Family Plovers (Charadriidae)

Least Concern

Southern Lapwing (Vanellus chilensis)


Taxonomy

French: Vanneau téro German: Bronzekiebitz Spanish: Avefría tero
Taxonomy:

Parra Chilensis

Molina

, 1782,

Chile

.

Formerly placed in monospecific Belonopterus. On basis of proportions and vocalizations, may comprise two species, with separation of cayennensis, incorporating lampronotus; intergradation known at one locality. Race fretensis sometimes merged with nominate. Four subspecies usually recognized.

Subspecies and Distribution
  • V. c. cayennensis (J. F. Gmelin, 1789) – Cayenne Lapwing – Costa Rica, Panama, and N South America (N of R Amazon) S to NE Peru (Loreto); recently expanding N to Nicaragua#R.
  • V. c. lampronotus (Wagler, 1827) – R Amazon S through C, E & S Brazil to N & E Bolivia, N Argentina and Uruguay.
  • V. c. chilensis (Molina, 1782) – Chilean Lapwing – C Argentina (Mendoza) and C Chile (Atacama; recorded N to Antofagasta) S to Chiloé I and Comodoro Rivadavia.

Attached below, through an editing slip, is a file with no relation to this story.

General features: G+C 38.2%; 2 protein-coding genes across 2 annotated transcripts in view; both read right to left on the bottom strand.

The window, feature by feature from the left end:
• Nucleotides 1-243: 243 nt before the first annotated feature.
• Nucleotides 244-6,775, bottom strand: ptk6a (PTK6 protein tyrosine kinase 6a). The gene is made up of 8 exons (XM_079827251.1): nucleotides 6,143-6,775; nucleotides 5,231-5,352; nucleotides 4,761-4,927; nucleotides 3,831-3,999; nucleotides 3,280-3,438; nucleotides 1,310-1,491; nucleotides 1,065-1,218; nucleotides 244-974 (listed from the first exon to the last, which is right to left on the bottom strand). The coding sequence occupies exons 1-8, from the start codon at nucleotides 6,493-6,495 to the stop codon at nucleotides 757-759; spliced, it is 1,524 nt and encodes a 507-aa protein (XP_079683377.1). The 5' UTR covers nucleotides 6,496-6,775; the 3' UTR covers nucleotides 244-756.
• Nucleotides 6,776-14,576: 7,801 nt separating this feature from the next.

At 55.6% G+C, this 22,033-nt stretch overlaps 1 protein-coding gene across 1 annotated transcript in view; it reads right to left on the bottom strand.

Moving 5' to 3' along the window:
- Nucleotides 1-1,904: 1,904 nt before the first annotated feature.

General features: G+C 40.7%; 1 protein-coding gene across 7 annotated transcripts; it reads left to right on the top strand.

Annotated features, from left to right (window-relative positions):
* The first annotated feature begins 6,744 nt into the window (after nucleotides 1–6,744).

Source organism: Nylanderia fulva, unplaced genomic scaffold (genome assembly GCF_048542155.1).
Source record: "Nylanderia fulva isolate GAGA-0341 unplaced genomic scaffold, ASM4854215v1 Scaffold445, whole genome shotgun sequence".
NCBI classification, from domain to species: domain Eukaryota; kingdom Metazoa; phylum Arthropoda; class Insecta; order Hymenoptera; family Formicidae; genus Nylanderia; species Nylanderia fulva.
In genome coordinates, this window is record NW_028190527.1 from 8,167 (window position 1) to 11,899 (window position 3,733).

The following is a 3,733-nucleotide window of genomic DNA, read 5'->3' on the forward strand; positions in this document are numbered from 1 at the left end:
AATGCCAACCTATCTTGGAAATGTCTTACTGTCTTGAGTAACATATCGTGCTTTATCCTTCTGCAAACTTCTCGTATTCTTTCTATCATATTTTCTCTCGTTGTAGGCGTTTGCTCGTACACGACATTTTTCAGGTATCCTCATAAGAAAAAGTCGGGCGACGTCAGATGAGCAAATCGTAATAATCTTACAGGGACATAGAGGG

• V. c. fretensis Brodkorb, 1934 – S Chile and S Argentina.
  • Descriptive notes

    32–38 cm; 277–426 g. Large, crested lapwing with red carpal spurs, blackish breastband and bronze sheen on greyish-brown upperparts. Sexes alike. No seasonal... read more

    Voice

    Various metallic, cackling or shrill notes and yapping bark-like sounds, e.g. “keek, keek, keek... read more

    Habitat

    Breeds in pastures, damp meadows, river plains and open boggy areas with short matted vegetation;... read more

    Food and feeding

    Mainly insects, e.g. grasshoppers; also earthworms, and perhaps other terrestrial invertebrates; small fish and insect larvae disturbed by... read more

    Breeding

    Season Apr–Jul in Venezuela and Jan–Apr in Colombia (cayennensis); late Jun to Jan in extreme S Brazil (... read more

    Movements

    Largely sedentary, with limited dispersion after breeding season and short-range movements to... read more

    Status and conservation

    Not globally threatened (Least Concern). No population estimates available; widespread and abundant throughout much of range. Apparently spreading due to forest clearance (e.... read more

    Recommended citation

    Wiersma, P. & Kirwan, G.M. (2017). Southern Lapwing (Vanellus chilensis). In: del Hoyo, J., Elliott, A., Sargatal, J., Christie, D.A. & de Juana, E. (eds.). Handbook of the Birds of the World Alive. Lynx Edicions, Barcelona. (retrieved from https://www.hbw.com/node/53814 on 23 November 2017).